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A Life Saved
An Abridged History of Anti-Semitism
RULE


Yom HaShoah: Remembering and Learning from the Holocaust

Abraham H. Foxman's Story: A Life Saved, A Life of Service

A Life Saved Lesson Plan

Guidelines for Teaching About the Holocaust
An Abridged History of Anti-Semitism

A Holocaust Bibliography

Additional ADL Holocaust Awareness and Remembrance Programs and Resources
Definition
Anti-Semitism is the hatred of the Jewish people and/or Judaism, the Jewish religion. It has been called anti-Judaism when it targets Jewish beliefs and practices, and anti-Semitism when it targets the Jewish people as a perceived race. Sometimes referred to as "the oldest hatred," it began as a conflict over religious beliefs, but in certain places and times, it evolved into a governmental policy of political, economic and social isolation, exclusion, degradation, and attempted annihilation. It did not begin in the Nazi era, nor did it end with the close of World War II. Its continuance over the millennia speaks to the power of scapegoating a group that is defined as "the other."

Biblical Times
Abraham who is believed to be the father of the three monotheistic religions (Judaism, Christianity and Islam) led his family to Canaan almost 2,000 years before the Common Era (B.C.E.). It was there that a new nation--the people of Israel--came into being. During those centuries before Christ, the Hebrews (the early Jewish people) experienced occasional persecution because they refused to worship the idols of the kingdoms in the Middle East. This was seen as stubborn and was resented by surrounding nations since the usual custom of the times was to adopt the religion of the locale or ruler.

Anti-Judaism
After the beginning of Christianity, a new anti-Judaism evolved. Initially, Christianity was seen as simply another Jewish sect since Jesus and his Disciples were Jewish and were preaching a form of Judaism. In the year 70 C.E. (Common Era), the Romans destroyed the Jewish State and most Jews were scattered throughout the ancient world.

During the first few hundred years after the crucifixion of Jesus, by the Romans, followers of both Judaism and Christianity, lived together throughout the Mediterranean sometimes peacefully, sometimes with hostility, as both groups tried to spread their religious beliefs in the same lands.

When the Roman Emperors converted to Christianity, it became the sole established religion of the Roman Empire. Since both religions followed the Hebrew Bible (the Old Testament), early Christian church leaders sought to establish their religion as a successor to Judaism by asserting that Jesus was the Messiah to those who refused to become Christians.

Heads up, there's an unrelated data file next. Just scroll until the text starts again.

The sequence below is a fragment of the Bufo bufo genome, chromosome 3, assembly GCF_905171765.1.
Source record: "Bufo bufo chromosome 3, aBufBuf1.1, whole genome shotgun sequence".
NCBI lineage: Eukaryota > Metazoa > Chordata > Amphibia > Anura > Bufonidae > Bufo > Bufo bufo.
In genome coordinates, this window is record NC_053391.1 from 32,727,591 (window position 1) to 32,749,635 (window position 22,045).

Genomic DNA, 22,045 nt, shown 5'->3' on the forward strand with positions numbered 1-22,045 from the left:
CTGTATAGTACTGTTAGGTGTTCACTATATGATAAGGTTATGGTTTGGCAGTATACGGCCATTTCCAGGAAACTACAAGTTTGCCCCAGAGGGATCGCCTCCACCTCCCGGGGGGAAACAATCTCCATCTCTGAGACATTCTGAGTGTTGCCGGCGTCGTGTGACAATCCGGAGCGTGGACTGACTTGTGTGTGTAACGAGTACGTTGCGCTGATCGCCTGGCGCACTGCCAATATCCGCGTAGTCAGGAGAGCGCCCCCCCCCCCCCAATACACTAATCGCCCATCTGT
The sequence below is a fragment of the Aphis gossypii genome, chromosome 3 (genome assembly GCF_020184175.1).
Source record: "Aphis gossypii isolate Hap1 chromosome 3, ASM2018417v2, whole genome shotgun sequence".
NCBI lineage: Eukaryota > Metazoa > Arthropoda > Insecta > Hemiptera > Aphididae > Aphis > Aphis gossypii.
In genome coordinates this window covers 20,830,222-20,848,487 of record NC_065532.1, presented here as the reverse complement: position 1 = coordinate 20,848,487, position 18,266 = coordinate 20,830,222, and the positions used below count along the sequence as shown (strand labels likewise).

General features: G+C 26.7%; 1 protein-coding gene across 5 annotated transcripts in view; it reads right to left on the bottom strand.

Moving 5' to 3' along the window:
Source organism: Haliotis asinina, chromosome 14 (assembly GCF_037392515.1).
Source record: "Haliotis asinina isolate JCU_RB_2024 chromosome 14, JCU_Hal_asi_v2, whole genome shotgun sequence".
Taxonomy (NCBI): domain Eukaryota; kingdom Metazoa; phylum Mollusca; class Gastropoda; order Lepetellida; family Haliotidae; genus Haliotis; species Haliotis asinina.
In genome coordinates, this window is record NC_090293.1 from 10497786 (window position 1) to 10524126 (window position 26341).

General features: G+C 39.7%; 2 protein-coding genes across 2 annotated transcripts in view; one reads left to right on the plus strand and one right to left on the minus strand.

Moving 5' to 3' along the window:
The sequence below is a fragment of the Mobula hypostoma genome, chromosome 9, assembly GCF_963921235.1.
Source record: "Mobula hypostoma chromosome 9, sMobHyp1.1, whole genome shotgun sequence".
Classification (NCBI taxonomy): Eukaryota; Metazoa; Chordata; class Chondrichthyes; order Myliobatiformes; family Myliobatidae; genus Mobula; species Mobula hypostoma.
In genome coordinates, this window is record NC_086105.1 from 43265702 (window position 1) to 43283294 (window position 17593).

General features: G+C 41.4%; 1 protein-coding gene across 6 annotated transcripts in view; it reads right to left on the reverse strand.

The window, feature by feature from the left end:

The unwillingness to accept Jesus as the Messiah was viewed as a threat to the Roman rulers and the Christian faith. By not recognizing Jesus, Jews were seen as abandoning their role in the divine plan and were thus seen as unnecessary. A destructive charge was now imposed upon the Jews; they were portrayed as "Christ Killers."

The Middle Ages: The Early Modern Period
During the next three centuries (300-600 C.E.) new patterns of institutionalized discrimination against Jews occurred: Jews were forbidden to intermarry with Christians (399 C.E.), prohibited from holding high positions in government (439 C.E.), and prevented from appearing as witnesses against Christians in court (531 C.E.). As Jews were officially being excluded, certain bizarre fantasies about Jews arose in Northern Europe that foreshadowed the anti-Semitism of the 20th Century. Some people came to believe that Jews had horns and tails or engaged in ritual murder of Christians. The latter allegation, referred to as "blood libel," was created by Thomas of Monmouth, an Englishman, in 1150 to explain the mysterious death of a Christian boy. The belief appears again in English and German myths. In addition, Jews were accused of poisoning wells in various communities.

In 1095, Pope Urban II made a general appeal to the Christians of Europe to take up the cross and sword and liberate the Holy Land from the Muslims, beginning what was to be known as the Crusades. The religious fervor that drove men, and later even children, on the Crusades was to have direct consequences for Jews. The Crusader army on the way to attacking Muslims in the Holy Land swept through Jewish communities looting, raping and massacring Jews. This was the beginning of the pogrom, or the organized massacre of helpless people, who held unpopular religious beliefs.

During the middle of the 14th century the Bubonic Plague spread throughout Europe, killing an estimated one-third of the population. Fear, superstition and ignorance prompted the need to find someone to blame and the Jews were a convenient scapegoat because of the myths and stereotypes that already existed about them. Though Jews were also dying from the plague, they were accused of poisoning wells and spreading the disease.

Martin Luther, the founder of the 16th Century Reformation and Protestantism, wrote a pamphlet in 1545 entitled The Jews and Their Lies. Luther claimed that Jews thirsted for Christian blood and urged that the Jews be killed. The Nazis reprinted this pamphlet in 1935. Some scholars feel that these outrageous attacks mark the transition from anti-Judaism (attacks motivated because of the Jews' refusal to accept Christianity) to anti-Semitism (hatred of Jews as a so-called "race" who would contaminate the purity of another race.)